From Fear & Outrage to Faith’s Embrace

Image

Second Sunday of Lent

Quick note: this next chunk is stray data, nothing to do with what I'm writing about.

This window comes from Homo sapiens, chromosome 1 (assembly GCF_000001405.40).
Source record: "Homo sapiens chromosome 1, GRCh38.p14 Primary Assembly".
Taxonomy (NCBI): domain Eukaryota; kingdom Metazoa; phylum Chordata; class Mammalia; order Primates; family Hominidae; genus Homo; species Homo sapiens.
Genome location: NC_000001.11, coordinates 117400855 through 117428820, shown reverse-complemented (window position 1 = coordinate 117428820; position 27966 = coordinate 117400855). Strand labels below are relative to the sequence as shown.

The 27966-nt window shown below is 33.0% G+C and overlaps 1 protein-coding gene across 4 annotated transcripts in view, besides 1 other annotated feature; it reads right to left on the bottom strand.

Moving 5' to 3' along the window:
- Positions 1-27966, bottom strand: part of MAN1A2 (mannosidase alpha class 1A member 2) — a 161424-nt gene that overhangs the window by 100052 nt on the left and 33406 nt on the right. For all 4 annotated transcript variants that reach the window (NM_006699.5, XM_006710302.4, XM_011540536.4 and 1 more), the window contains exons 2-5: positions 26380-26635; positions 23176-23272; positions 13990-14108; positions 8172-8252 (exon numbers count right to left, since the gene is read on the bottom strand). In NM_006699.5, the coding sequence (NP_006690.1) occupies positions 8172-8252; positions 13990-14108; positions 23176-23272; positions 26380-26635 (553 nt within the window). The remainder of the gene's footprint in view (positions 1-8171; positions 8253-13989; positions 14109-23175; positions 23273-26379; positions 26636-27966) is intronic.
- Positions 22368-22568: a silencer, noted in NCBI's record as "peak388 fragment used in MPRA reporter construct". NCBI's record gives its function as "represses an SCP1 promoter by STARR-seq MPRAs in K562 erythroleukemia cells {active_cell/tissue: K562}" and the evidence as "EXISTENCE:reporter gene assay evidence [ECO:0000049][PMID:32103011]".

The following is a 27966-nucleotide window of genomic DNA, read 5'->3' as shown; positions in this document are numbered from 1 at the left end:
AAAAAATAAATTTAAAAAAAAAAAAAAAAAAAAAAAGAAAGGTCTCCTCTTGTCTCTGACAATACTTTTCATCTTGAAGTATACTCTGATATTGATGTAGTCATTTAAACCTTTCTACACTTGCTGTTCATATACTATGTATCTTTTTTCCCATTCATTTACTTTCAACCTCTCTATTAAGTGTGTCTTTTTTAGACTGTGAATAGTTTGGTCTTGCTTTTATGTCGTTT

Last week a young man entered the cafeteria of Chardon High School in the Cleveland OH suburbs and discharged a firearm instantly taking the life of one, sending two to the hospital where they later died, and wounding two others. Many are still scratching their heads and asking why, and what did we miss, and how can this continue to happen. But we’ve been asking these same questions for years. Northern Illinois University at DeKalb IL in 2008, 6 dead. Virginia Tech at Blacksburg VA in 2007, 33 dead. The Amish School shooting at Nickel Mines PA in 2006, 6 dead. Red Lake Senior High School at Red Lake MN in 2005, 10 dead. Columbine High School at Littleton CO in 1999, 15 dead. Westside Middle School in Jonesboro AR in 1998, 5 dead. The University of Iowa at Iowa City IA in 1991, 6 dead. The Cleveland School at Stockton CA in 1989, 6 dead. The California State University at Fullerton CA in 1976, 7 dead. The University of Texas at Austin TX in 1966, 16 dead. There were many more such events that we didn’t hear about, probably because the casualty count wasn’t deemed newsworthy. But ask any of the victim’s family or friends, and you will be met with a sense of utter and total disbelief. Each and every one of these killings was tragic, all of them sad and outrageous and incomprehensible. People of faith ask where God was in all this. No one can adequately reassure us, that something like this will never ever happen again, because it is so far from what our God desires. Yet our faith teaches us to keep trusting God, to believe that he truly cares for us and knows our needs. It’s not that easy to walk away from sadness and outrage and vengeance, to extend peace and forgiveness to the perpetrators of these crimes, and embrace the unknown with faith.